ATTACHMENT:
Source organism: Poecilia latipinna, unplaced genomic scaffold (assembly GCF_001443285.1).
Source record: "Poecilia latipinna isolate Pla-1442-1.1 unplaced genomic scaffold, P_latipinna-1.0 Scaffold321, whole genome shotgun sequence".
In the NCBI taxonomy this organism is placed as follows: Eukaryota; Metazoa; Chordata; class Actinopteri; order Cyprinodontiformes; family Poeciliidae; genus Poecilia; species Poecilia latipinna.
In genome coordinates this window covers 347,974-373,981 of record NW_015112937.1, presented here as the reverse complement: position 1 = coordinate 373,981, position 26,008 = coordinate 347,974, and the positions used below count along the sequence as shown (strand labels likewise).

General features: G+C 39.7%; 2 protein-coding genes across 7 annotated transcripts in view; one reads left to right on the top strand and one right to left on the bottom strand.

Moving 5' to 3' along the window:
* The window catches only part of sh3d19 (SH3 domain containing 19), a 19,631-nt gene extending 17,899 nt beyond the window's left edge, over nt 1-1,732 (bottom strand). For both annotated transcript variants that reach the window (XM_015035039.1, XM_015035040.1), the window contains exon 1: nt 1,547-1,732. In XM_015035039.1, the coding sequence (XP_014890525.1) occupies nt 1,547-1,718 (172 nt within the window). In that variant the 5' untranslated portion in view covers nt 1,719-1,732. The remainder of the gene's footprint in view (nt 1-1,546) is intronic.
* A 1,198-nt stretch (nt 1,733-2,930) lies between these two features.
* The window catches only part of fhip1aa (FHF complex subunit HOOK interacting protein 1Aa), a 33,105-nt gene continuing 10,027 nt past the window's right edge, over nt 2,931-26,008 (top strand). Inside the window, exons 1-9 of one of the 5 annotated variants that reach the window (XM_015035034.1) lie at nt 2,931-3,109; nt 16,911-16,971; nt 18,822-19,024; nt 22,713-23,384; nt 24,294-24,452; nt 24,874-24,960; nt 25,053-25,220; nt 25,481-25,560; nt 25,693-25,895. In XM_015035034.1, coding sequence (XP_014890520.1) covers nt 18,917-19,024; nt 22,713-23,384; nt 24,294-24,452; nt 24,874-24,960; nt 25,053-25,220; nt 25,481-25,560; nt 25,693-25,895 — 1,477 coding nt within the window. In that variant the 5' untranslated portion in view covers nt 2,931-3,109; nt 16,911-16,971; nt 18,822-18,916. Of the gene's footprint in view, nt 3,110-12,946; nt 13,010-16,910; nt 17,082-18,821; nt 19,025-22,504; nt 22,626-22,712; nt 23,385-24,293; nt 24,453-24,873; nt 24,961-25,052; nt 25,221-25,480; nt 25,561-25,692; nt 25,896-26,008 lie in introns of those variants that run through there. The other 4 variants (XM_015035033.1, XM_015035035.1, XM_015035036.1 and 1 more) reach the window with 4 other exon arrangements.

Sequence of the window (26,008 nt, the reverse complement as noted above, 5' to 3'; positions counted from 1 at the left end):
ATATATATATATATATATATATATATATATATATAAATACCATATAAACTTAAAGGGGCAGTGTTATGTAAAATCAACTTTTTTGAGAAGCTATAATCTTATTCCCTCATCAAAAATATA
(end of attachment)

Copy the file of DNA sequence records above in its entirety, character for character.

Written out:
Source organism: Poecilia latipinna, unplaced genomic scaffold (assembly GCF_001443285.1).
Source record: "Poecilia latipinna isolate Pla-1442-1.1 unplaced genomic scaffold, P_latipinna-1.0 Scaffold321, whole genome shotgun sequence".
In the NCBI taxonomy this organism is placed as follows: Eukaryota; Metazoa; Chordata; class Actinopteri; order Cyprinodontiformes; family Poeciliidae; genus Poecilia; species Poecilia latipinna.
In genome coordinates this window covers 347,974-373,981 of record NW_015112937.1, presented here as the reverse complement: position 1 = coordinate 373,981, position 26,008 = coordinate 347,974, and the positions used below count along the sequence as shown (strand labels likewise).

General features: G+C 39.7%; 2 protein-coding genes across 7 annotated transcripts in view; one reads left to right on the top strand and one right to left on the bottom strand.

Moving 5' to 3' along the window:
* The window catches only part of sh3d19 (SH3 domain containing 19), a 19,631-nt gene extending 17,899 nt beyond the window's left edge, over nt 1-1,732 (bottom strand). For both annotated transcript variants that reach the window (XM_015035039.1, XM_015035040.1), the window contains exon 1: nt 1,547-1,732. In XM_015035039.1, the coding sequence (XP_014890525.1) occupies nt 1,547-1,718 (172 nt within the window). In that variant the 5' untranslated portion in view covers nt 1,719-1,732. The remainder of the gene's footprint in view (nt 1-1,546) is intronic.
* A 1,198-nt stretch (nt 1,733-2,930) lies between these two features.
* The window catches only part of fhip1aa (FHF complex subunit HOOK interacting protein 1Aa), a 33,105-nt gene continuing 10,027 nt past the window's right edge, over nt 2,931-26,008 (top strand). Inside the window, exons 1-9 of one of the 5 annotated variants that reach the window (XM_015035034.1) lie at nt 2,931-3,109; nt 16,911-16,971; nt 18,822-19,024; nt 22,713-23,384; nt 24,294-24,452; nt 24,874-24,960; nt 25,053-25,220; nt 25,481-25,560; nt 25,693-25,895. In XM_015035034.1, coding sequence (XP_014890520.1) covers nt 18,917-19,024; nt 22,713-23,384; nt 24,294-24,452; nt 24,874-24,960; nt 25,053-25,220; nt 25,481-25,560; nt 25,693-25,895 — 1,477 coding nt within the window. In that variant the 5' untranslated portion in view covers nt 2,931-3,109; nt 16,911-16,971; nt 18,822-18,916. Of the gene's footprint in view, nt 3,110-12,946; nt 13,010-16,910; nt 17,082-18,821; nt 19,025-22,504; nt 22,626-22,712; nt 23,385-24,293; nt 24,453-24,873; nt 24,961-25,052; nt 25,221-25,480; nt 25,561-25,692; nt 25,896-26,008 lie in introns of those variants that run through there. The other 4 variants (XM_015035033.1, XM_015035035.1, XM_015035036.1 and 1 more) reach the window with 4 other exon arrangements.

Sequence of the window (26,008 nt, the reverse complement as noted above, 5' to 3'; positions counted from 1 at the left end):
ATATATATATATATATATATATATATATATATATAAATACCATATAAACTTAAAGGGGCAGTGTTATGTAAAATCAACTTTTTTGAGAAGCTATAATCTTATTCCCTCATCAAAAATATA